Its time to chuck all those European field notes in the red bin and focus instead on literature from East Asia, Hongkong, Japan, Korea, SE Asia, NW Arctic North America. Its also time (if folks have the chance) to do some expeditionary trips to East Asia and document the timing of plumage changes to try and rectify the paucity of accurate information...

Here's an example: In Feb-May 1997 I spent 4 months studying waders and terns in Sumatra: Here's my notes on White-winged Black Tern plumage changes: (similar observations on Northern Shoveler etc would be useful....)

28 Feb (400+ birds) all in winter plumage. very few showing any colour.

3 Mar some beginning to moult into BP, the most advanced moult stage being in <1/2 BP

11 Mar wide assortment of plumages from full winter to < 1/2 BP

17 Mar (400+ birds) wide assortment of wing patterns.

23 Mar most birds showing black under-wings, white upper wings, but body feathers still white

25 Mar appearance of first birds in "dalmatian" plumage - black splots on body

31 Mar many in dalmatian plumage (also first big influxes of assumed Australian waders on passage - Red Knots, Black-tailed Godwits & Terek Sandpipers)

2 April (300+ birds) WW Bl Terns in 1/3 - 2/3 BP but none with fully black bodies yet (c.f. Whiskered Terns which are all in BP).

14 April (980 birds) Big influx. Majority now have fully black bodies (full BP), with remainder in "dalmatian" plumage. (contra: Most adult Whiskered Terns, Little Terns, & Gull-billed Terns have almost all departed, leaving mainly birds in imm/juv plumage)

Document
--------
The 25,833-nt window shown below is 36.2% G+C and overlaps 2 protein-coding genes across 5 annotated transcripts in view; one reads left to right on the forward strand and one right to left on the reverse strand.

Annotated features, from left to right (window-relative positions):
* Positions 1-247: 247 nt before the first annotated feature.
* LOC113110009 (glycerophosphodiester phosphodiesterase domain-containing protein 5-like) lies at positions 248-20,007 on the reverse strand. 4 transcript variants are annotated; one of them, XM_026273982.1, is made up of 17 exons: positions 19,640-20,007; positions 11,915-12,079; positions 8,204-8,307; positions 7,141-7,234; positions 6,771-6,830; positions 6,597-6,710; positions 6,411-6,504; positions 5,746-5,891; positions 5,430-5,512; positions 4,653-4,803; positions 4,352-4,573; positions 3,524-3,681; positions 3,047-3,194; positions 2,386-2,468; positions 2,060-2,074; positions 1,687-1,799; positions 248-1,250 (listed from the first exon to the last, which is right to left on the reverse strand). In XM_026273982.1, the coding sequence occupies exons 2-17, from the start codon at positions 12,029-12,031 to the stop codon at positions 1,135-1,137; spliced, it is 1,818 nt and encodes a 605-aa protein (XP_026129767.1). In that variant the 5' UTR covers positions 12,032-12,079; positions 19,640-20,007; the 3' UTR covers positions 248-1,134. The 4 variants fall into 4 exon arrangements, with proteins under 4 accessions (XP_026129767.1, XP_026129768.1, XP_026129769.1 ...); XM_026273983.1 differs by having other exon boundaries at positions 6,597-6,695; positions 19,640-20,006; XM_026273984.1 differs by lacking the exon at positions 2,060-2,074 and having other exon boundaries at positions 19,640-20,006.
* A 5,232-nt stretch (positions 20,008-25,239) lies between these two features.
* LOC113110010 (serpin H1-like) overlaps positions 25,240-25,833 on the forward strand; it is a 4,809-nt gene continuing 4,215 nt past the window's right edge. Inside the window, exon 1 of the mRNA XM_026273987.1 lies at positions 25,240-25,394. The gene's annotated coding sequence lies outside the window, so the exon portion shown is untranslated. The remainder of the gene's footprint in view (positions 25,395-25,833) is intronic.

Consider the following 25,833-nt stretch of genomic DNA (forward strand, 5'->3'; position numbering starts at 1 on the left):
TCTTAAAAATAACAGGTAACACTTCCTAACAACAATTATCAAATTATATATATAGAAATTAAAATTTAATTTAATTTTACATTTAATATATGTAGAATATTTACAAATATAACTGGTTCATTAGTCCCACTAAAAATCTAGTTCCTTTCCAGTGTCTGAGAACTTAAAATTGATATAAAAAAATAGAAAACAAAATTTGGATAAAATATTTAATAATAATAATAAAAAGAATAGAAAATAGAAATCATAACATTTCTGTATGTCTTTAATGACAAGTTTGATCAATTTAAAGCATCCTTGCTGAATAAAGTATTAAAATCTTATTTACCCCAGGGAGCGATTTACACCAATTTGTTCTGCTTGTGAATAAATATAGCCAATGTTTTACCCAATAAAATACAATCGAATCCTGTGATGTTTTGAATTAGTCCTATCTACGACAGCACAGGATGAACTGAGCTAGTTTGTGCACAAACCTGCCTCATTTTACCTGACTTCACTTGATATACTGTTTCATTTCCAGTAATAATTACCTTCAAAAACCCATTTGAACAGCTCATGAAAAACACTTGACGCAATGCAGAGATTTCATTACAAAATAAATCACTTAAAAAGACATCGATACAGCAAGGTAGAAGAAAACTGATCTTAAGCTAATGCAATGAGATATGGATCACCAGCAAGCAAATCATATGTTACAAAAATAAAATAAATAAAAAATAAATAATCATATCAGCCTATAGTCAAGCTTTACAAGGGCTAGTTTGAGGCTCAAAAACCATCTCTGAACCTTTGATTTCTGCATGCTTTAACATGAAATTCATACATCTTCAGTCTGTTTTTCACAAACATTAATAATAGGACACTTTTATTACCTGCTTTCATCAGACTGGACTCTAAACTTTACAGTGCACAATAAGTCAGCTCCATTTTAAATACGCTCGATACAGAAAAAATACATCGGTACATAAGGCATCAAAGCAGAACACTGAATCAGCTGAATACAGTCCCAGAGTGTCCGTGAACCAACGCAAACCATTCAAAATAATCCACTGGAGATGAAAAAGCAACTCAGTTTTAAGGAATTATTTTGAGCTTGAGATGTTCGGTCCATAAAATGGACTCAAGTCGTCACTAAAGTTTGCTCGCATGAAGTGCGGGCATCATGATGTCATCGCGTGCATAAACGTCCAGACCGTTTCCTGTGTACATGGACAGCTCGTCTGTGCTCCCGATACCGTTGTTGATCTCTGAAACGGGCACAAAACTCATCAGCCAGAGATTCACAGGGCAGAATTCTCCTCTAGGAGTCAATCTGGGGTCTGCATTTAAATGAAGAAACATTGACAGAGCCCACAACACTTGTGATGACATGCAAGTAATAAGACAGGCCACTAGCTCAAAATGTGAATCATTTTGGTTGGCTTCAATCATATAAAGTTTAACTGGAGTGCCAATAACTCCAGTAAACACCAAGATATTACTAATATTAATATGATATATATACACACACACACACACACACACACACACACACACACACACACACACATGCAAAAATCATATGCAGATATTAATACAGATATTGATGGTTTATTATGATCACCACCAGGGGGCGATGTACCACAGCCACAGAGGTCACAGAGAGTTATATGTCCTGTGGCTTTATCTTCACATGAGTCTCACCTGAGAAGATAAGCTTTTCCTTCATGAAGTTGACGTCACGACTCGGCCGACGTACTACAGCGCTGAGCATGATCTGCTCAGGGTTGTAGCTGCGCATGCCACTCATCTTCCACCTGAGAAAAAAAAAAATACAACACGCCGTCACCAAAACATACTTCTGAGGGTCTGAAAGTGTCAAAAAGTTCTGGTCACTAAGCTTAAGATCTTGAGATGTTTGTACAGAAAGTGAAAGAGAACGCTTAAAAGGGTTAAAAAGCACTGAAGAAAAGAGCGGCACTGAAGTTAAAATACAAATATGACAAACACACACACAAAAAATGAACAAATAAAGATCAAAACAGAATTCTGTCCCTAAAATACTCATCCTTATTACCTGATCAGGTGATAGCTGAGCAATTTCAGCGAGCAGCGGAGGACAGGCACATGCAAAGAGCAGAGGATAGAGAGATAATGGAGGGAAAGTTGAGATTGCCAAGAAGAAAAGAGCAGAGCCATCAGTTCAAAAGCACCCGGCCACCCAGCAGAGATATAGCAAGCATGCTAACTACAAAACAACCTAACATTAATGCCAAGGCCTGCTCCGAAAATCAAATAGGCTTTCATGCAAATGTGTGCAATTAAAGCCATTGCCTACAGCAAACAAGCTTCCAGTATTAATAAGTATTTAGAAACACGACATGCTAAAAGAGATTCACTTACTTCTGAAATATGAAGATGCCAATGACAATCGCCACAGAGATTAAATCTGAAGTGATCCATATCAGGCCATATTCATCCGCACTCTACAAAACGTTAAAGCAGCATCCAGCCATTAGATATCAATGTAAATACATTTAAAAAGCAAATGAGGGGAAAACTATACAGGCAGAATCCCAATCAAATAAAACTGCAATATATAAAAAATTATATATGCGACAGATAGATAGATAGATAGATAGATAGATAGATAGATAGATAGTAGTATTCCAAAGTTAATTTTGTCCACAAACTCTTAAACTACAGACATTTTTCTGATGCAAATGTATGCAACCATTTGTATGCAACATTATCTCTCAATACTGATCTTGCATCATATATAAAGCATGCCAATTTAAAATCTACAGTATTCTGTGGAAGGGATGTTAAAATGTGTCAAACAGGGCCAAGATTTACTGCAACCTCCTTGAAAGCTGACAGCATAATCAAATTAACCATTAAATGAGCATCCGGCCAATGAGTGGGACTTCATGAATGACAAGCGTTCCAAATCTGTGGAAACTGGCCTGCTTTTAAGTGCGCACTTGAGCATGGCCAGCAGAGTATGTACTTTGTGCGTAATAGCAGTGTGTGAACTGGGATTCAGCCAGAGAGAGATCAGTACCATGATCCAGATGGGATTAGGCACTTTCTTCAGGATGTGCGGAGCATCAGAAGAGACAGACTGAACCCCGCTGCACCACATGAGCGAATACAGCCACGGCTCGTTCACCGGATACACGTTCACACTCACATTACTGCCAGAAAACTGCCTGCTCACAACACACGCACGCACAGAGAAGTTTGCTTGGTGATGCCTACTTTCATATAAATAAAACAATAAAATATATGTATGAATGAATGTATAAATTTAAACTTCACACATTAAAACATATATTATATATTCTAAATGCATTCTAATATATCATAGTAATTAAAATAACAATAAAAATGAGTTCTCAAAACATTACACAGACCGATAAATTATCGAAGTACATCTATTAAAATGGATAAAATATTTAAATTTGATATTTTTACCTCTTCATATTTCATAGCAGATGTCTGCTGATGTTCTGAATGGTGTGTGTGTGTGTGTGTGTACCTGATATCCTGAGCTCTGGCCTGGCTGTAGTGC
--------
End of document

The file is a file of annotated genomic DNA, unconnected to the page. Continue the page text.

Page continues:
17 April Huge nos (thousands) along coastline and well inland (up to 15km) over ricefields and fish ponds.

19 April and 22 April Several groups observed on northward migration across Straits of Malacca during Ferry crossing from Sumatra to Penang (Malaysia). Also observed was a northward passage of Pomarine Skua.

23 April most birds in full BP

24 April (200+ birds) numbers declining, big drop in numbers . All whiskered terns and most Little Terns now gone.

4 May small numbers, all adults in BP, small nos of juv/imms.

12 May (<100 birds). Almost all juv/imms. Very few adults remain.
Clinton9
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Re: Nortrhern Shoveler Distribution

Postby Clinton9 » Sat Jun 23, 2018 12:04 pm

Pre-breeding moults of Northern shovelers take 3 months (c.f Mallard duck pre-breeding moult take a month).

When Northern shovelers migrate south on September, they are in esclipe plumages.